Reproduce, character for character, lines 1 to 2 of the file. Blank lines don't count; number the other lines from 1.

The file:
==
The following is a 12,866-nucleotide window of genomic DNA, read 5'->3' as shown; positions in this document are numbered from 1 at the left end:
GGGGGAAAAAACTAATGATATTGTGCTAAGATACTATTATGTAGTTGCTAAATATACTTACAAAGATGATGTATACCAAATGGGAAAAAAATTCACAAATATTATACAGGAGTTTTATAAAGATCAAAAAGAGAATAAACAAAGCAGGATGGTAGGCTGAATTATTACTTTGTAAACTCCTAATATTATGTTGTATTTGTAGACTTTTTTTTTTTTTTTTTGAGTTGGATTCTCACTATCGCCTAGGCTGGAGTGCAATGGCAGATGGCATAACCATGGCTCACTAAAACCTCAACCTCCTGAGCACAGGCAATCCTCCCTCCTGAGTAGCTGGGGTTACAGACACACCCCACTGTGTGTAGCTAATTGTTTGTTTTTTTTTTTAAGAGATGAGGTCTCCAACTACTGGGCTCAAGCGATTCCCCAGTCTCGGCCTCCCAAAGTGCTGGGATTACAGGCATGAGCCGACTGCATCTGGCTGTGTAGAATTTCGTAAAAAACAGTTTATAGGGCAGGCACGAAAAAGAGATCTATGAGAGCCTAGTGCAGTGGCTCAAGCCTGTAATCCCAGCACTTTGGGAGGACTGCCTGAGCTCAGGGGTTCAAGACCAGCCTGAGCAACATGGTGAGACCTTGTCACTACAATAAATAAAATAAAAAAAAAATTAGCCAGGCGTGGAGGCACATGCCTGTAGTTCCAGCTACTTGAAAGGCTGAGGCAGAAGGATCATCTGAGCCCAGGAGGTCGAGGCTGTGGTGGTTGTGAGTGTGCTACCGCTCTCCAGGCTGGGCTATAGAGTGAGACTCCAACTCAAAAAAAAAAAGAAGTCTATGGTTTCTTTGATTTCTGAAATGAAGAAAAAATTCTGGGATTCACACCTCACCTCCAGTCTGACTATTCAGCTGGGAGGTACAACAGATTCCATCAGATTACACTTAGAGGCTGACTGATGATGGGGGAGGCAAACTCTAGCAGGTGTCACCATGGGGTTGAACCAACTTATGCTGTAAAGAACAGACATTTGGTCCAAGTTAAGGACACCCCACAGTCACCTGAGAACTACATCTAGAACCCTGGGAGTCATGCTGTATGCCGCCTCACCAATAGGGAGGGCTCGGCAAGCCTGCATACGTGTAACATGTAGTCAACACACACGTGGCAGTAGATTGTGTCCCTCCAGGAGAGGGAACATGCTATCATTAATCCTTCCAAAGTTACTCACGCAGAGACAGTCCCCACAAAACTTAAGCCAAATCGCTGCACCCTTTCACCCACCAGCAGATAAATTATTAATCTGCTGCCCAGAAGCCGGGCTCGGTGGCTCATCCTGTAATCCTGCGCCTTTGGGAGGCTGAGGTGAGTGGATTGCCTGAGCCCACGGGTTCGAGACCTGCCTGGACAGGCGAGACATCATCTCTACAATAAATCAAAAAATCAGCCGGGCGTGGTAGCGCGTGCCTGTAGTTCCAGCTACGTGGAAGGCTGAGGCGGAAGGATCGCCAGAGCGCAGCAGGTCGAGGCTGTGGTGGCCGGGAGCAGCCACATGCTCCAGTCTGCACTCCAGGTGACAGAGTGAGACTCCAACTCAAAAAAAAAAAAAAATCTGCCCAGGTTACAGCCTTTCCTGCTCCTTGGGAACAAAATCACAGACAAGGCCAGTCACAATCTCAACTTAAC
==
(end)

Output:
The following is a 12,866-nucleotide window of genomic DNA, read 5'->3' as shown; positions in this document are numbered from 1 at the left end:
GGGGGAAAAAACTAATGATATTGTGCTAAGATACTATTATGTAGTTGCTAAATATACTTACAAAGATGATGTATACCAAATGGGAAAAAAATTCACAAATATTATACAGGAGTTTTATAAAGATCAAAAAGAGAATAAACAAAGCAGGATGGTAGGCTGAATTATTACTTTGTAAACTCCTAATATTATGTTGTATTTGTAGACTTTTTTTTTTTTTTTTTGAGTTGGATTCTCACTATCGCCTAGGCTGGAGTGCAATGGCAGATGGCATAACCATGGCTCACTAAAACCTCAACCTCCTGAGCACAGGCAATCCTCCCTCCTGAGTAGCTGGGGTTACAGACACACCCCACTGTGTGTAGCTAATTGTTTGTTTTTTTTTTTAAGAGATGAGGTCTCCAACTACTGGGCTCAAGCGATTCCCCAGTCTCGGCCTCCCAAAGTGCTGGGATTACAGGCATGAGCCGACTGCATCTGGCTGTGTAGAATTTCGTAAAAAACAGTTTATAGGGCAGGCACGAAAAAGAGATCTATGAGAGCCTAGTGCAGTGGCTCAAGCCTGTAATCCCAGCACTTTGGGAGGACTGCCTGAGCTCAGGGGTTCAAGACCAGCCTGAGCAACATGGTGAGACCTTGTCACTACAATAAATAAAATAAAAAAAAAATTAGCCAGGCGTGGAGGCACATGCCTGTAGTTCCAGCTACTTGAAAGGCTGAGGCAGAAGGATCATCTGAGCCCAGGAGGTCGAGGCTGTGGTGGTTGTGAGTGTGCTACCGCTCTCCAGGCTGGGCTATAGAGTGAGACTCCAACTCAAAAAAAAAAAGAAGTCTATGGTTTCTTTGATTTCTGAAATGAAGAAAAAATTCTGGGATTCACACCTCACCTCCAGTCTGACTATTCAGCTGGGAGGTACAACAGATTCCATCAGATTACACTTAGAGGCTGACTGATGATGGGGGAGGCAAACTCTAGCAGGTGTCACCATGGGGTTGAACCAACTTATGCTGTAAAGAACAGACATTTGGTCCAAGTTAAGGACACCCCACAGTCACCTGAGAACTACATCTAGAACCCTGGGAGTCATGCTGTATGCCGCCTCACCAATAGGGAGGGCTCGGCAAGCCTGCATACGTGTAACATGTAGTCAACACACACGTGGCAGTAGATTGTGTCCCTCCAGGAGAGGGAACATGCTATCATTAATCCTTCCAAAGTTACTCACGCAGAGACAGTCCCCACAAAACTTAAGCCAAATCGCTGCACCCTTTCACCCACCAGCAGATAAATTATTAATCTGCTGCCCAGAAGCCGGGCTCGGTGGCTCATCCTGTAATCCTGCGCCTTTGGGAGGCTGAGGTGAGTGGATTGCCTGAGCCCACGGGTTCGAGACCTGCCTGGACAGGCGAGACATCATCTCTACAATAAATCAAAAAATCAGCCGGGCGTGGTAGCGCGTGCCTGTAGTTCCAGCTACGTGGAAGGCTGAGGCGGAAGGATCGCCAGAGCGCAGCAGGTCGAGGCTGTGGTGGCCGGGAGCAGCCACATGCTCCAGTCTGCACTCCAGGTGACAGAGTGAGACTCCAACTCAAAAAAAAAAAAAAATCTGCCCAGGTTACAGCCTTTCCTGCTCCTTGGGAACAAAATCACAGACAAGGCCAGTCACAATCTCAACTTAAC